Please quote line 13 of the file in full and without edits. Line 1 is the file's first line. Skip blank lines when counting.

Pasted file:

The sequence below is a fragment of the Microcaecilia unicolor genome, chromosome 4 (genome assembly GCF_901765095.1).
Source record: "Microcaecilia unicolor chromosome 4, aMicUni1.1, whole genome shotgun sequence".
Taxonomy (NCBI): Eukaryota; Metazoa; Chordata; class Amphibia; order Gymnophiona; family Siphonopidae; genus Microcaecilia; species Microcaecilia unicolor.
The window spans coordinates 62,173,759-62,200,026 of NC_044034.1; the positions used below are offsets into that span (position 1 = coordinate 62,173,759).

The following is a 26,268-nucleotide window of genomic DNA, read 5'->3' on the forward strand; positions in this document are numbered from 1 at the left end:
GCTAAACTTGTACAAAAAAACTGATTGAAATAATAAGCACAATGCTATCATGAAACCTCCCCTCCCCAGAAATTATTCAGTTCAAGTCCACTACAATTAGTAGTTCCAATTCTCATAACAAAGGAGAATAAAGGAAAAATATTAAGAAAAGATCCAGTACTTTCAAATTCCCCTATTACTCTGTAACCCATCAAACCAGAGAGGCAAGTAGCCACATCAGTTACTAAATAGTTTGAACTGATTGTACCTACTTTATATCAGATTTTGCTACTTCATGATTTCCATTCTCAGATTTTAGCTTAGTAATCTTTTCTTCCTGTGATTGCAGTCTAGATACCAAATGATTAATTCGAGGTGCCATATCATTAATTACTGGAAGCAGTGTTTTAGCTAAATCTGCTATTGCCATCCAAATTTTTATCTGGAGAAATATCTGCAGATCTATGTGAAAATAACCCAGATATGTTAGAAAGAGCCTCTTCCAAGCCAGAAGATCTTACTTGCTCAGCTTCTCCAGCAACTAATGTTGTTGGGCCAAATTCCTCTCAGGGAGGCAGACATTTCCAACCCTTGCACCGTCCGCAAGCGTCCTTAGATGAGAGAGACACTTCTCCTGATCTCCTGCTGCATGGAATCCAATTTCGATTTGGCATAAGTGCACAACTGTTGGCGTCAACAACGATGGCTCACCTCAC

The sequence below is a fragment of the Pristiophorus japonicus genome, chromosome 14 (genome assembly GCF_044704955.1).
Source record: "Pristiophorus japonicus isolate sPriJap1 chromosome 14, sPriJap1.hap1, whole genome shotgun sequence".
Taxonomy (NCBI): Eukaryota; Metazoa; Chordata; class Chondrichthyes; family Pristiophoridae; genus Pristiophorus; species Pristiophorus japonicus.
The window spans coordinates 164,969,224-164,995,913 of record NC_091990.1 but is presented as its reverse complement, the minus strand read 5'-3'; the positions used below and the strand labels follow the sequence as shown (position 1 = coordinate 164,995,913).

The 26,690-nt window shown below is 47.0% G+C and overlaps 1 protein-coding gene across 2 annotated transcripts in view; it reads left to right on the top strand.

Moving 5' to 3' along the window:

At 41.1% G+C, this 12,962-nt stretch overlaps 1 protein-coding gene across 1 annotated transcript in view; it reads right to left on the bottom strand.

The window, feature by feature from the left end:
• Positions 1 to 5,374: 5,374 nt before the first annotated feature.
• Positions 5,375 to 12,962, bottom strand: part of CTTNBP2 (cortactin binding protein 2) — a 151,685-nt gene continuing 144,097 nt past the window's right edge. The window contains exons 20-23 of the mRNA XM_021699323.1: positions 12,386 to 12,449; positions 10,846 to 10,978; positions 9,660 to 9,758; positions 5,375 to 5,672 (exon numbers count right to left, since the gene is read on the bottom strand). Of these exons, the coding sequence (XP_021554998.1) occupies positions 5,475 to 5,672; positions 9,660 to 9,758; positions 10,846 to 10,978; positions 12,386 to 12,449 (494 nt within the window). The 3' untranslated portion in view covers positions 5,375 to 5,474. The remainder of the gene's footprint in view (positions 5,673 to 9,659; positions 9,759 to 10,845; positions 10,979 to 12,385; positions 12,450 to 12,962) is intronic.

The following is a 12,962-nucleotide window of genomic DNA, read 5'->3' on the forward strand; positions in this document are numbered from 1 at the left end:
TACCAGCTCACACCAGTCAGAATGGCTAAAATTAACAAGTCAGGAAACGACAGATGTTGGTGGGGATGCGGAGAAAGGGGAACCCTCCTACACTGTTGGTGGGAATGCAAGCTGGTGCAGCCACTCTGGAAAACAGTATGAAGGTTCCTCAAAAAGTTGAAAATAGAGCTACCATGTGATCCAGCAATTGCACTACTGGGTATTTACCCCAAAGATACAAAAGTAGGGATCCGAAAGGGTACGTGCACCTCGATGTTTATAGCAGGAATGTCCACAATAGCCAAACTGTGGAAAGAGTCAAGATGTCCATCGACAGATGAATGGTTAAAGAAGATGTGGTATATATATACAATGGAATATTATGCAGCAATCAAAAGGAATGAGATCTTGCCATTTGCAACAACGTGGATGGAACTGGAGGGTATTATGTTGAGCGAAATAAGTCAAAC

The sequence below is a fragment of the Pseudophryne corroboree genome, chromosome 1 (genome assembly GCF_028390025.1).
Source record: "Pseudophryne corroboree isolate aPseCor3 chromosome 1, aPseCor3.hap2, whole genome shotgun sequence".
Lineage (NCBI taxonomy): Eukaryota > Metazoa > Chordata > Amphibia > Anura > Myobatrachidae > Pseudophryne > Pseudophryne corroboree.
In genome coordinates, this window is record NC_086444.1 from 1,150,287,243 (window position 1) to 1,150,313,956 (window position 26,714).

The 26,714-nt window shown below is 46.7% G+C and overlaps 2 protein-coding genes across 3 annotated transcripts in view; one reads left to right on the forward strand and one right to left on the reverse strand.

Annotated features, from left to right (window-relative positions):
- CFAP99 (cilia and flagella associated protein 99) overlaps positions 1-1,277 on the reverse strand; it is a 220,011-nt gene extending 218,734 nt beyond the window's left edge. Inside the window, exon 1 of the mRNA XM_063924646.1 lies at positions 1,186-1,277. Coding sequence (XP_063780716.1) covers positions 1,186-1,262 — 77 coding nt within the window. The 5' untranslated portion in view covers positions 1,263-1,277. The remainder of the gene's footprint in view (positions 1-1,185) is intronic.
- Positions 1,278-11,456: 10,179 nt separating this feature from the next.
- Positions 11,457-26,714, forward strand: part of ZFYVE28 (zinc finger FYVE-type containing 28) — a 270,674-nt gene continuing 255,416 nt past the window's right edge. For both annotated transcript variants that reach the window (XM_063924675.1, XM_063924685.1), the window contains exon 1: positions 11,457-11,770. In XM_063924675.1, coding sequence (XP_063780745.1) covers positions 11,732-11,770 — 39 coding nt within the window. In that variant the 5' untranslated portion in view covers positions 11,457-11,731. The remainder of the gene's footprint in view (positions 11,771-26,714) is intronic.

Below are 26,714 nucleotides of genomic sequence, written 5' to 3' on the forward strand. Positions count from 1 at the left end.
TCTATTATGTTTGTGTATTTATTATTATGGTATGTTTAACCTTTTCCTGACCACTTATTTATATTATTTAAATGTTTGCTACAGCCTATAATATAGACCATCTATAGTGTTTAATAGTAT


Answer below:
At 41.1% G+C, this 12,962-nt stretch overlaps 1 protein-coding gene across 1 annotated transcript in view; it reads right to left on the bottom strand.